Deep Down by Deborah Coates (Tor, March 2013)-Hallie Michaels finds herself settling back in to the day to day chores involved in the upkeep of her father’s South Dakota ranch. It hasn’t been long since she solved her sister’s murder and feelings of restlessness are starting to creep in. When she encounters a dark shadow one morning, which knocks her to her feet and sends a shooting pain through her head, the first inklings of dread begin to take hold. Hallie can see ghosts, which she assumes is a side effect of her death, and subsequent resuscitation, in Afghanistan while on a tour of duty with the Army. However, she was hoping she’d get a break since solving her sister’s death. Yeah, not so much. When she gets a call that an elderly neighbor, Pabby, needs her help, she arrives at her ranch to find it surrounded by black dogs, which only she and Pabby can see. These dogs are harbingers, indicators that death is near, but Pabby doesn’t plan to go quietly. Pabby wants Hallie to help her find a way out, and Hallie agrees to do her best. It also seems like one of the dogs has latched on to Hallie, making for not unpleasant, if odd, company.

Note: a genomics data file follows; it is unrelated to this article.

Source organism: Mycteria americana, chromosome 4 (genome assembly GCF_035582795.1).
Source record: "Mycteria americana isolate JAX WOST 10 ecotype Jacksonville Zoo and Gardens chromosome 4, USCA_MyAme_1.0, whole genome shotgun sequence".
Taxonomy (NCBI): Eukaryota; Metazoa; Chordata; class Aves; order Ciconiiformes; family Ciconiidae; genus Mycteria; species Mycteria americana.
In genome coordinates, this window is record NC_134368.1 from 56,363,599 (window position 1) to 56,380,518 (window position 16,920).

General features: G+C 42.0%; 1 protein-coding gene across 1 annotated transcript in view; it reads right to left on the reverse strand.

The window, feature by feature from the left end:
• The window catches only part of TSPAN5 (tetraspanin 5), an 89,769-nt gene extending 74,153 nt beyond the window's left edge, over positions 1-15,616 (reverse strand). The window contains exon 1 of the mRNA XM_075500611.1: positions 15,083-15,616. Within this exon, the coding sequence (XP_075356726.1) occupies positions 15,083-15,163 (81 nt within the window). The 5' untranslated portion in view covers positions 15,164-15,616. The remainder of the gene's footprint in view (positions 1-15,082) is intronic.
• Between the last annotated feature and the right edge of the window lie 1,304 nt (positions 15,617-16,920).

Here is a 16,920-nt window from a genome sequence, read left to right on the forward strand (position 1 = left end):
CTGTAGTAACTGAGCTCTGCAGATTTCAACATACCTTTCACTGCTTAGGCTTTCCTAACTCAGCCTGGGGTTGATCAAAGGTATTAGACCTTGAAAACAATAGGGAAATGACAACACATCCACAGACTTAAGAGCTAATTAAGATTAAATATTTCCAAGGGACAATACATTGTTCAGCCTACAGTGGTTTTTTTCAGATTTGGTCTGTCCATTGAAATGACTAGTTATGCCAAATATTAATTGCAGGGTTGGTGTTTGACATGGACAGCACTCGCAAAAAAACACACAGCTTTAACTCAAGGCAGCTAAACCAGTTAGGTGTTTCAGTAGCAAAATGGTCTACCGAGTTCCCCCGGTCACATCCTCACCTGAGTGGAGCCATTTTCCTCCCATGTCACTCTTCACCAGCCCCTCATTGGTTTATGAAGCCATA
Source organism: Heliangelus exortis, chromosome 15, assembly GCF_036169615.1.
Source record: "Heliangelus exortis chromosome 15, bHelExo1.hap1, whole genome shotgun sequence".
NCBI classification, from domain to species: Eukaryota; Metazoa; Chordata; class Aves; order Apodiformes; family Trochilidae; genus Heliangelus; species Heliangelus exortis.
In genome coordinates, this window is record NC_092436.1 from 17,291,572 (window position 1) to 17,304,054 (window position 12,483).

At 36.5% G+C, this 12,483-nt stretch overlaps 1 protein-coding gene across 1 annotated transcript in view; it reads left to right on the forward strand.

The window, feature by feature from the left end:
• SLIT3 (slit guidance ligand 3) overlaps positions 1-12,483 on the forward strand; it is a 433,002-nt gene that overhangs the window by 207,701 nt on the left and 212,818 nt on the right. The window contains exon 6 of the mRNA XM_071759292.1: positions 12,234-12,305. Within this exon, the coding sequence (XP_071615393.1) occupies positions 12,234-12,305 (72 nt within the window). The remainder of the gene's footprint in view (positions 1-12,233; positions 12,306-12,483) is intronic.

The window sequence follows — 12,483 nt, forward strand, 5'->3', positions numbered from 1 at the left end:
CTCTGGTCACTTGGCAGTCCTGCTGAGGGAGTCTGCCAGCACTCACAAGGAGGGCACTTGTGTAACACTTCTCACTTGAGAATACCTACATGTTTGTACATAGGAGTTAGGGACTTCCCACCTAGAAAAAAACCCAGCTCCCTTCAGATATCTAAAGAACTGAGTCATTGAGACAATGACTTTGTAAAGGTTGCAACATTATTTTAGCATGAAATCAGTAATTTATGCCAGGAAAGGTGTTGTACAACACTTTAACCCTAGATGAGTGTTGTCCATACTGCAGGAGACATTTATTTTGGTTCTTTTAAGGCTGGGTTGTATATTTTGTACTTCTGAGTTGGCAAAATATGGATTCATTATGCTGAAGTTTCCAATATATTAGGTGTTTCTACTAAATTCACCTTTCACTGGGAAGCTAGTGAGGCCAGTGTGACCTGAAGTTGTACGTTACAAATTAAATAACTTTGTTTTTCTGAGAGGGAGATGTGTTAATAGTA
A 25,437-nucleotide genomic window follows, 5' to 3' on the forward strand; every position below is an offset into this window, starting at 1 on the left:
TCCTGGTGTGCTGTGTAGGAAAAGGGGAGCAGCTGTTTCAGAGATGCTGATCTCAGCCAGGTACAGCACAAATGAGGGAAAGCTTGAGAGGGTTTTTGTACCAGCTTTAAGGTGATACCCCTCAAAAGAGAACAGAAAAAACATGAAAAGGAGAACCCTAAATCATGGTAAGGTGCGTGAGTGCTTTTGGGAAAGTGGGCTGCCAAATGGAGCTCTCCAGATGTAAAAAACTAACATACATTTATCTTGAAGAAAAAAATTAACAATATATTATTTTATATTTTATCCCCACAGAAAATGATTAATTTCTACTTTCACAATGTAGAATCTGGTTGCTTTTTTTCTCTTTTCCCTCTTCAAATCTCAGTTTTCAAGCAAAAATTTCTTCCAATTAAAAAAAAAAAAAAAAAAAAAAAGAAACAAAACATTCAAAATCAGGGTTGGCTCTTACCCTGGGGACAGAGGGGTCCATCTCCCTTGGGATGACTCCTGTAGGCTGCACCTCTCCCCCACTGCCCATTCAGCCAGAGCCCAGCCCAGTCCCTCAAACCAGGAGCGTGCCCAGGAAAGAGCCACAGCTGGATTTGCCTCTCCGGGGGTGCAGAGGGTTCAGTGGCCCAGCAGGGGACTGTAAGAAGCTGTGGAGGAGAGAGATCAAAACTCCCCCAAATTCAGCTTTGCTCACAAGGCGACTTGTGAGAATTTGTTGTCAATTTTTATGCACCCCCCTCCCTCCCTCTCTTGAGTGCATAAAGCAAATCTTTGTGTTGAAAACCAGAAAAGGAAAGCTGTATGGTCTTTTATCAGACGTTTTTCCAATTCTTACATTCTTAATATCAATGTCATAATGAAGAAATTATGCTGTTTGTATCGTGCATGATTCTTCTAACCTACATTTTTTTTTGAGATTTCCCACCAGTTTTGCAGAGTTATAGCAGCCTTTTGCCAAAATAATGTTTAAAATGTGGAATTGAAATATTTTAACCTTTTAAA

Meanwhile, Hallie continues to try to get closer to the enigmatic young deputy Boyd Davies, and although it’s obvious that he’s attracted to Hallie, and cares about her, something is haunting him, holding him back. Turns out the haunting is very real, and has something to do with Boyd’s past. In fact, a rogue reaper is on the loose, and Boyd seems to be his target. Hallie’s determined to help not only Pabby, but Boyd, whether he likes it or not. As magic gathers and dark forces begin piercing the thinning veil between the living and the dead, Hallie may have to make a journey that may save Boyd’s life, but end her own.
If you read my review of Wide Open, the first in this series, you know how much I fell in love with Deborah Coates’s effortless writing and her no nonsense heroine Hallie Michaels. The South Dakota landscape is as much of a character as Hallie and Boyd, and the subtle horror will make the little hairs on the back of your neck stand up. And in this series, subtlety is key, and partly why I love it so much. You won’t find graphic violence and gore here, but you will find utterly absorbing storytelling and more atmosphere that you can shake a stick at. Creeping dread and surreal scenes are an integral part of the author’s style, and superior dialogue and an eye for the little things that make us human round out one of the best contemporary fantasy series out today. If magic realism, atmosphere that constantly crackles like a brewing thunderstorm, and just plain superb writing, is your thing, you’re in for a treat. There’s a reason Wide Open was nominated for a Bram Stoker Award, and it wouldn’t surprise me one bit if Deep Down appeared on next year’s ballot.